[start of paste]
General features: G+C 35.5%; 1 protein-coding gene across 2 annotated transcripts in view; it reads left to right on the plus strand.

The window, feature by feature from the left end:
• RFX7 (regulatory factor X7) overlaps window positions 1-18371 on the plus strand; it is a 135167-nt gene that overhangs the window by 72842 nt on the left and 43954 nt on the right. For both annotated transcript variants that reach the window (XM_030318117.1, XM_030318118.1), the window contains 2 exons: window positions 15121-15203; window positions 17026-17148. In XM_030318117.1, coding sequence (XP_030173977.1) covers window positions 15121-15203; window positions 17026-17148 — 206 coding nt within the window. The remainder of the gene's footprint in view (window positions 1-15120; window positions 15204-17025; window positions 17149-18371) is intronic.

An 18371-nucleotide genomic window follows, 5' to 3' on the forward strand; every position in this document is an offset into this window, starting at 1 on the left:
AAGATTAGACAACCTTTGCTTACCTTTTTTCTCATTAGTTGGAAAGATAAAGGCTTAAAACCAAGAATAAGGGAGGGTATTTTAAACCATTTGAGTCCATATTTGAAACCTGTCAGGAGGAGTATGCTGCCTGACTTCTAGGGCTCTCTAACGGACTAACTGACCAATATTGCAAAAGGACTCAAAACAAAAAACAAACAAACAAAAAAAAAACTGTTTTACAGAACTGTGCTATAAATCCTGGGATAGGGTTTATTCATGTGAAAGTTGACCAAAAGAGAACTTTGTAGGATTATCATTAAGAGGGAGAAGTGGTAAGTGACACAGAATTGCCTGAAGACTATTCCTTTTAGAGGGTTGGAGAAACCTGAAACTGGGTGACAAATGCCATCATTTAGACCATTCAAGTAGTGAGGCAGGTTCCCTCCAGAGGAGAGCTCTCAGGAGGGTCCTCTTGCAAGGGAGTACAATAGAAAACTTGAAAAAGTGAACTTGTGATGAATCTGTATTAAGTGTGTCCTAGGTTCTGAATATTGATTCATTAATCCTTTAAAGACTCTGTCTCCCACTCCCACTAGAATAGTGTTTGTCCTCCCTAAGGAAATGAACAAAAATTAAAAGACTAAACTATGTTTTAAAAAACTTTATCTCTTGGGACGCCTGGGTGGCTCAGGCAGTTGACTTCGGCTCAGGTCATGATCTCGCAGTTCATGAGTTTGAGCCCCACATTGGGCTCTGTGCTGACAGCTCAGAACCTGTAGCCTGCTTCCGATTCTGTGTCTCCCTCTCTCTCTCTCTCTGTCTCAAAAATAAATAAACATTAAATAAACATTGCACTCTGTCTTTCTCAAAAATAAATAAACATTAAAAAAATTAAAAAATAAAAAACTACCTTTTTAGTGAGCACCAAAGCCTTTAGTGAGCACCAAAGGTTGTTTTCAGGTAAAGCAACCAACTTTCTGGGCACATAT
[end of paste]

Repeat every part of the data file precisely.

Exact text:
General features: G+C 35.5%; 1 protein-coding gene across 2 annotated transcripts in view; it reads left to right on the plus strand.

The window, feature by feature from the left end:
• RFX7 (regulatory factor X7) overlaps window positions 1-18371 on the plus strand; it is a 135167-nt gene that overhangs the window by 72842 nt on the left and 43954 nt on the right. For both annotated transcript variants that reach the window (XM_030318117.1, XM_030318118.1), the window contains 2 exons: window positions 15121-15203; window positions 17026-17148. In XM_030318117.1, coding sequence (XP_030173977.1) covers window positions 15121-15203; window positions 17026-17148 — 206 coding nt within the window. The remainder of the gene's footprint in view (window positions 1-15120; window positions 15204-17025; window positions 17149-18371) is intronic.

An 18371-nucleotide genomic window follows, 5' to 3' on the forward strand; every position in this document is an offset into this window, starting at 1 on the left:
AAGATTAGACAACCTTTGCTTACCTTTTTTCTCATTAGTTGGAAAGATAAAGGCTTAAAACCAAGAATAAGGGAGGGTATTTTAAACCATTTGAGTCCATATTTGAAACCTGTCAGGAGGAGTATGCTGCCTGACTTCTAGGGCTCTCTAACGGACTAACTGACCAATATTGCAAAAGGACTCAAAACAAAAAACAAACAAACAAAAAAAAAACTGTTTTACAGAACTGTGCTATAAATCCTGGGATAGGGTTTATTCATGTGAAAGTTGACCAAAAGAGAACTTTGTAGGATTATCATTAAGAGGGAGAAGTGGTAAGTGACACAGAATTGCCTGAAGACTATTCCTTTTAGAGGGTTGGAGAAACCTGAAACTGGGTGACAAATGCCATCATTTAGACCATTCAAGTAGTGAGGCAGGTTCCCTCCAGAGGAGAGCTCTCAGGAGGGTCCTCTTGCAAGGGAGTACAATAGAAAACTTGAAAAAGTGAACTTGTGATGAATCTGTATTAAGTGTGTCCTAGGTTCTGAATATTGATTCATTAATCCTTTAAAGACTCTGTCTCCCACTCCCACTAGAATAGTGTTTGTCCTCCCTAAGGAAATGAACAAAAATTAAAAGACTAAACTATGTTTTAAAAAACTTTATCTCTTGGGACGCCTGGGTGGCTCAGGCAGTTGACTTCGGCTCAGGTCATGATCTCGCAGTTCATGAGTTTGAGCCCCACATTGGGCTCTGTGCTGACAGCTCAGAACCTGTAGCCTGCTTCCGATTCTGTGTCTCCCTCTCTCTCTCTCTCTGTCTCAAAAATAAATAAACATTAAATAAACATTGCACTCTGTCTTTCTCAAAAATAAATAAACATTAAAAAAATTAAAAAATAAAAAACTACCTTTTTAGTGAGCACCAAAGCCTTTAGTGAGCACCAAAGGTTGTTTTCAGGTAAAGCAACCAACTTTCTGGGCACATAT